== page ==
Blank3
10 commandments for dog owners

Dog Trainer's 10 Commandments

1. Always train with kindness and love. Remember that your dog is a sentient being, capable of feeling love and pain, happiness and sadness. Training with kindness and love instead of force, punishment, and fear will allow your dog to behave and perform cues because he wants to instead of performing for fear of being punished.

2. Be patient. Whether you’re just getting started or working on complex behaviors, your dog is going to make mistakes. Whoever said “patience is a virtue” very well could have been talking about dog training! If, during training, you find yourself (or your dog) becoming frustrated, take a break. Training is a marathon, not a sprint – no need to rush through it!

3. Learn to communicate with your dog. Although dogs don’t speak in the same way humans do, they DO communicate in a way that’s easy to understand – if you know how. Understanding your dog’s body language is absolutely essential, not only in training, but in raising a happy, healthy pup.

4. Be consistent. Consistency is absolutely essential in training a well-behaved dog. Be clear and consistent in the rules you want your dog to follow and make sure everyone in the home follows those same rules. For example, if you don’t want your dog to beg at the dinner table, make sure no one in the home slips him food from their plate. Inconsistency is confusing for your dog.

5. Teach your dog to have good manners. Appropriate behavior from your dog is important, not just for keeping order at home, but for the safety, comfort, and life of other people and animals you may encounter outside the home. Training your dog not to bark excessively, jump on visitors, chase animals, drag you down the street during walks, and similar unwelcomed behaviors are just as important as training fun tricks at home.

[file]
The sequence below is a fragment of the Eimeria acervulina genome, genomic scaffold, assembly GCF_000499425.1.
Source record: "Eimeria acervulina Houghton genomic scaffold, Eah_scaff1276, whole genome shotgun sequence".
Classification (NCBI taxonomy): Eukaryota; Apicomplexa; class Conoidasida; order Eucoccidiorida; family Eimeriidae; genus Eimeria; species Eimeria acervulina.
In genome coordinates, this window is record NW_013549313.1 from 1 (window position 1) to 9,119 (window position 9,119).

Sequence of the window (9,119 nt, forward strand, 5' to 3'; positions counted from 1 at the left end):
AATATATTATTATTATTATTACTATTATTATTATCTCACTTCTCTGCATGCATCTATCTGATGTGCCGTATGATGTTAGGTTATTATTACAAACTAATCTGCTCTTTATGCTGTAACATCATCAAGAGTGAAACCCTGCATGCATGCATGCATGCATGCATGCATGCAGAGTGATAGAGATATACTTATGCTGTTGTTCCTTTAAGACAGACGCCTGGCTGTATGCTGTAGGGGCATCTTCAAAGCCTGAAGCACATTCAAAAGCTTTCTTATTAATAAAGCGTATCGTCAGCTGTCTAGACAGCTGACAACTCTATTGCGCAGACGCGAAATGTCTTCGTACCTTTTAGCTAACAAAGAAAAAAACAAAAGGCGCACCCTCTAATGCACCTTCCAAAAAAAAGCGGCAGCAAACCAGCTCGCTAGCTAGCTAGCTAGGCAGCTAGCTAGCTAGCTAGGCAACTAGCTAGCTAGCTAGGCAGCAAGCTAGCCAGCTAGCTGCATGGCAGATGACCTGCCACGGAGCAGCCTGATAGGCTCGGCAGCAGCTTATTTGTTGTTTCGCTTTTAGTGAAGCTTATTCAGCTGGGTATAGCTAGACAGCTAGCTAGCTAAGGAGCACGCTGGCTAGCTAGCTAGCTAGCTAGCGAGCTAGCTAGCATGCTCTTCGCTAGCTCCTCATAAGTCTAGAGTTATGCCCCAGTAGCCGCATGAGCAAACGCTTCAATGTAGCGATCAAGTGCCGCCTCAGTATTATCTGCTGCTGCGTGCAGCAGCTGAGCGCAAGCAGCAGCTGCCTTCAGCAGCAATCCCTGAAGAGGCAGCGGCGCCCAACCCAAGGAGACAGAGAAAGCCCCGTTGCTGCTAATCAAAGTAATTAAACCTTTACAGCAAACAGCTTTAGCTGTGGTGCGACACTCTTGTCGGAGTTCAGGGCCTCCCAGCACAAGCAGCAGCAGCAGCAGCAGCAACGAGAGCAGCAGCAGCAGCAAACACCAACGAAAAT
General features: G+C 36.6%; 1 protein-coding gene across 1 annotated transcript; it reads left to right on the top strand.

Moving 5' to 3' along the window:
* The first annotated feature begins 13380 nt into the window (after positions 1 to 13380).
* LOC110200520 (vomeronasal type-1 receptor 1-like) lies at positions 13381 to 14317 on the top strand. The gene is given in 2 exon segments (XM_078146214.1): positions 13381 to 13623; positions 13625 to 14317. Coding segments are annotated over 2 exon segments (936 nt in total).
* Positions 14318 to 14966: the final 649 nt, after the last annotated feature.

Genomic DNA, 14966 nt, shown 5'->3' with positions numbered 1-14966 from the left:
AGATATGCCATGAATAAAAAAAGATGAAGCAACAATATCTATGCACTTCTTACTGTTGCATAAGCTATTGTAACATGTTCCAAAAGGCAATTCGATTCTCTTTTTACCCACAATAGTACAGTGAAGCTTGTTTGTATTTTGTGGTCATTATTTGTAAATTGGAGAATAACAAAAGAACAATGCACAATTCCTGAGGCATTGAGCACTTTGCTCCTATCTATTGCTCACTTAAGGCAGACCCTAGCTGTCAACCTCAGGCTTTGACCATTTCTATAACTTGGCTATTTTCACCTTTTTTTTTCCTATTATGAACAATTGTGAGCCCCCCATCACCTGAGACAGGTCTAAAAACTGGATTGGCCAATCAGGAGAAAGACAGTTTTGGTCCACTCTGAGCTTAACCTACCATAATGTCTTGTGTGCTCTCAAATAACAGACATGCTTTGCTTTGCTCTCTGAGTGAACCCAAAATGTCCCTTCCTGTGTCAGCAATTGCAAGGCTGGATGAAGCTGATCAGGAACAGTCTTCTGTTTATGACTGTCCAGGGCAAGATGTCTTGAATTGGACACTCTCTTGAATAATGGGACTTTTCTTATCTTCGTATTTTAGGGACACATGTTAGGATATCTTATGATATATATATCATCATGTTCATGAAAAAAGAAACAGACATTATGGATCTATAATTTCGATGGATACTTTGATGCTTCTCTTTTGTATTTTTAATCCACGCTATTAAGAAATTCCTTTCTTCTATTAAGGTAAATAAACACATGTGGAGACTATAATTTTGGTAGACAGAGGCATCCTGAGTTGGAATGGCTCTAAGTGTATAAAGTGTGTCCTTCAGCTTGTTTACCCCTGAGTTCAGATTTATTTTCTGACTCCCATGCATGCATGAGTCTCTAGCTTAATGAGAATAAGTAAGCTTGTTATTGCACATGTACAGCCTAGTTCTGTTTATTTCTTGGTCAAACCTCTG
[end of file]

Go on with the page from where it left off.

6. Don’t do too much, too soon. When training your dog, it’s important to set the stage for success. That means allowing your dog to learn and grow at a pace that’s comfortable and successful and taking your time to advance to tougher behaviors. In dog training, you’ll often hear the term, “the three D’s.” This refers to distance, duration, and distractions – all factors to consider when training your dog at an appropriate pace. Slowly increase your distance from your dog as he learns to respond to cues, slowly expect your dog to remain in position for longer duration, and gradually increase the number of distractions present during training, only advancing each of these factors once your dog has proven successful.

7. Keep training sessions short and sweet. Pet parents who spend short 5 to 10 minute training sessions with their dog a few times a day will make much greater progress than those that try to train for a solid hour or more each day. While it isn’t often physically demanding, training is mentally exhausting for your dog. A tired, overworked, or uninterested dog will not learn as quickly and efficiently as a dog that’s well-rested and excited to learn.

8. Reward your dog’s successes. Because dogs generally repeat actions that are successful for them, reward-based training is a proven method for teaching the behavior you expect and desire of your dog. Although one of the most valued rewards you can give your dog is a tasty dog treat, rewards can come in the form of praise, affection, or playtime with a favorite toy, too. Just be sure your rewards are given in response to good behavior and not used as a bribe to elicit the behavior you want.